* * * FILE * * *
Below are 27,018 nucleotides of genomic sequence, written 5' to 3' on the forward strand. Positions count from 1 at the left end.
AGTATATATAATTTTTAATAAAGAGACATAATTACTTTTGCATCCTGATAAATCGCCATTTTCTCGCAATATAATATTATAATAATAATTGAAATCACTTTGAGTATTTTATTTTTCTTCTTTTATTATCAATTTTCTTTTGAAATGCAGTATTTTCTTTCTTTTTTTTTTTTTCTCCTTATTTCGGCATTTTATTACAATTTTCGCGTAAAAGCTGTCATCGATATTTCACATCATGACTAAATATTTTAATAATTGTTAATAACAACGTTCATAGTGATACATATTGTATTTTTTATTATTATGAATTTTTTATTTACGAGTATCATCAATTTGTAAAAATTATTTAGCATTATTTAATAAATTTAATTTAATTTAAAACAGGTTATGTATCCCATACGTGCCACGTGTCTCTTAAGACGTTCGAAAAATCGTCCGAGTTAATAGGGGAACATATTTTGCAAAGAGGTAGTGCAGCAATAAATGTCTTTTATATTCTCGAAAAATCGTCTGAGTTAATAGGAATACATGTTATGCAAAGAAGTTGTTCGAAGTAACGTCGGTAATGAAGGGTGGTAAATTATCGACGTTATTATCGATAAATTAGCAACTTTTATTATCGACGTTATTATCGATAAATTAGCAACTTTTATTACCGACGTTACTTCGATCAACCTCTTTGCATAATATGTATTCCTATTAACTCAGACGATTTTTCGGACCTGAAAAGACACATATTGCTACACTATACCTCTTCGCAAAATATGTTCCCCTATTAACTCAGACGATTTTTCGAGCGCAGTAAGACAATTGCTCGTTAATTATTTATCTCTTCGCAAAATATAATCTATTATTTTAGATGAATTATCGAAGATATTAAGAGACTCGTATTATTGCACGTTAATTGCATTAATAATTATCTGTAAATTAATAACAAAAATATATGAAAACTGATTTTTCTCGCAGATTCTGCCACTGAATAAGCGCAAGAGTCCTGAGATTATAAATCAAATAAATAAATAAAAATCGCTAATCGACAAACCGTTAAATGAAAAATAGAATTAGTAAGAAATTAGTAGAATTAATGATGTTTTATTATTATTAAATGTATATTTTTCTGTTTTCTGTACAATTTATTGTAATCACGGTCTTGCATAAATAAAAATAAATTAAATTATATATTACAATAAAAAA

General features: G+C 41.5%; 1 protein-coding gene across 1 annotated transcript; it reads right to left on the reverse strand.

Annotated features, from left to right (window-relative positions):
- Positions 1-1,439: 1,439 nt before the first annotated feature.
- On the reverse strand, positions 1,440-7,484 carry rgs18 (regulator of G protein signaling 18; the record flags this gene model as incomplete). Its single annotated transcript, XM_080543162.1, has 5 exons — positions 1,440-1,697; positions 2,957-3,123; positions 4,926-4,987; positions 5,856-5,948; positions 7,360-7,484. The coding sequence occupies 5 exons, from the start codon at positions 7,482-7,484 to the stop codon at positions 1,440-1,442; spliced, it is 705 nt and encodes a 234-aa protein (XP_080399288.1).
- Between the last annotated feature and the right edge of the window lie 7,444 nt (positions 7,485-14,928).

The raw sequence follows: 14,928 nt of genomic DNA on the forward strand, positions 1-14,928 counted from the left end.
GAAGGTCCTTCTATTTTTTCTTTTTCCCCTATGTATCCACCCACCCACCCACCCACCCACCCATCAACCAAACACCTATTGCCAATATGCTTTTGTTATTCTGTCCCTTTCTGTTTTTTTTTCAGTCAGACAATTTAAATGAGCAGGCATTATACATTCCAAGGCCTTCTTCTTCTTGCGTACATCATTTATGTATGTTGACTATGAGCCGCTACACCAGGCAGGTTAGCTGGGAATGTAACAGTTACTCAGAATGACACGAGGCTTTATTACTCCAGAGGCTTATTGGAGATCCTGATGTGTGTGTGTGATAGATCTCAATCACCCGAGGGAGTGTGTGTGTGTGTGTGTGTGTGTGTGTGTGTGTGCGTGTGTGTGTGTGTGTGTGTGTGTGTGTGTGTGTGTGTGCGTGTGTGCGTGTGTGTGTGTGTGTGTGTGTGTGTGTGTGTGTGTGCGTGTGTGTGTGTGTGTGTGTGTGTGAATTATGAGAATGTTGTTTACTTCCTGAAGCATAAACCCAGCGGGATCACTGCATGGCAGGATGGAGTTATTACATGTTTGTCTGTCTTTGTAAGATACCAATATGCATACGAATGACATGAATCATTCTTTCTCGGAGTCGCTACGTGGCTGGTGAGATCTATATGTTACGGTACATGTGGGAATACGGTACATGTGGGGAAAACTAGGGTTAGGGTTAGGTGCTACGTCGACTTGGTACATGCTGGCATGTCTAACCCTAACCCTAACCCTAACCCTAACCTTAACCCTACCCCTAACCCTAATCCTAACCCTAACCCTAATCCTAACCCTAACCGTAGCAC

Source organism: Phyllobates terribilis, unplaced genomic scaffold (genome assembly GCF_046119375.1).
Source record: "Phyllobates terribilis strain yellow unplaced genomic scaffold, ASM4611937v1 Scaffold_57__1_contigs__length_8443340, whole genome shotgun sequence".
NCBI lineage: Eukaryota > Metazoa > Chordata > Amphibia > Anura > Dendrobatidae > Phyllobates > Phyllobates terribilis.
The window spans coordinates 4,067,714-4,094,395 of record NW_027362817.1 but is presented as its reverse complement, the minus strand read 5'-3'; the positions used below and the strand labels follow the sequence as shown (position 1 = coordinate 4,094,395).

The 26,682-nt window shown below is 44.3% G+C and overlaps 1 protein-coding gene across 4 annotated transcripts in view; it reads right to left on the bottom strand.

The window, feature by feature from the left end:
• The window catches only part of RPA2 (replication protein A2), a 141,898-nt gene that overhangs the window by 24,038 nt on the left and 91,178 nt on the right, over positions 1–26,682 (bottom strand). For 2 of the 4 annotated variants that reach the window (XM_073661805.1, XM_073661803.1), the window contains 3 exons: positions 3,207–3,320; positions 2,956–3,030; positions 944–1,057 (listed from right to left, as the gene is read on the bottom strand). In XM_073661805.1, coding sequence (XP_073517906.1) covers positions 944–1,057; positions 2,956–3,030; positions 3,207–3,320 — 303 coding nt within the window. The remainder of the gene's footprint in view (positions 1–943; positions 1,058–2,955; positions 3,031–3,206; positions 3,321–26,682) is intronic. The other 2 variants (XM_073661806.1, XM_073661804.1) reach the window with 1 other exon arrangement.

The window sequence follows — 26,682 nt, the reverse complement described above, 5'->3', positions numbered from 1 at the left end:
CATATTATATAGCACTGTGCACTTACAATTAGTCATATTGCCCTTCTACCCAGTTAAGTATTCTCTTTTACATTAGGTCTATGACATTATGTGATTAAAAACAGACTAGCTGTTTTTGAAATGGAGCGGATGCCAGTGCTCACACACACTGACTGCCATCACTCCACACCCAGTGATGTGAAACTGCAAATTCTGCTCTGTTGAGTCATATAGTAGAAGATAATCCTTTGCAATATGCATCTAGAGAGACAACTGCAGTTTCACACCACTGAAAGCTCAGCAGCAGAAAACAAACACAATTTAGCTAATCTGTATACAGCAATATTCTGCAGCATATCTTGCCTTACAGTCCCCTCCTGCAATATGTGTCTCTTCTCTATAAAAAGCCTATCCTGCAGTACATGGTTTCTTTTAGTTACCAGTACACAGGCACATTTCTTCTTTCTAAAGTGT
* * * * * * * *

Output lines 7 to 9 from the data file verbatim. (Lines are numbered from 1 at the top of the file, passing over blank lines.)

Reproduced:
- Between the last annotated feature and the right edge of the window lie 7,444 nt (positions 7,485-14,928).

The raw sequence follows: 14,928 nt of genomic DNA on the forward strand, positions 1-14,928 counted from the left end.
GAAGGTCCTTCTATTTTTTCTTTTTCCCCTATGTATCCACCCACCCACCCACCCACCCACCCATCAACCAAACACCTATTGCCAATATGCTTTTGTTATTCTGTCCCTTTCTGTTTTTTTTTCAGTCAGACAATTTAAATGAGCAGGCATTATACATTCCAAGGCCTTCTTCTTCTTGCGTACATCATTTATGTATGTTGACTATGAGCCGCTACACCAGGCAGGTTAGCTGGGAATGTAACAGTTACTCAGAATGACACGAGGCTTTATTACTCCAGAGGCTTATTGGAGATCCTGATGTGTGTGTGTGATAGATCTCAATCACCCGAGGGAGTGTGTGTGTGTGTGTGTGTGTGTGTGTGTGTGTGCGTGTGTGTGTGTGTGTGTGTGTGTGTGTGTGTGTGTGTGCGTGTGTGCGTGTGTGTGTGTGTGTGTGTGTGTGTGTGTGTGTGTGCGTGTGTGTGTGTGTGTGTGTGTGTGAATTATGAGAATGTTGTTTACTTCCTGAAGCATAAACCCAGCGGGATCACTGCATGGCAGGATGGAGTTATTACATGTTTGTCTGTCTTTGTAAGATACCAATATGCATACGAATGACATGAATCATTCTTTCTCGGAGTCGCTACGTGGCTGGTGAGATCTATATGTTACGGTACATGTGGGAATACGGTACATGTGGGGAAAACTAGGGTTAGGGTTAGGTGCTACGTCGACTTGGTACATGCTGGCATGTCTAACCCTAACCCTAACCCTAACCCTAACCTTAACCCTACCCCTAACCCTAATCCTAACCCTAACCCTAATCCTAACCCTAACCGTAGCAC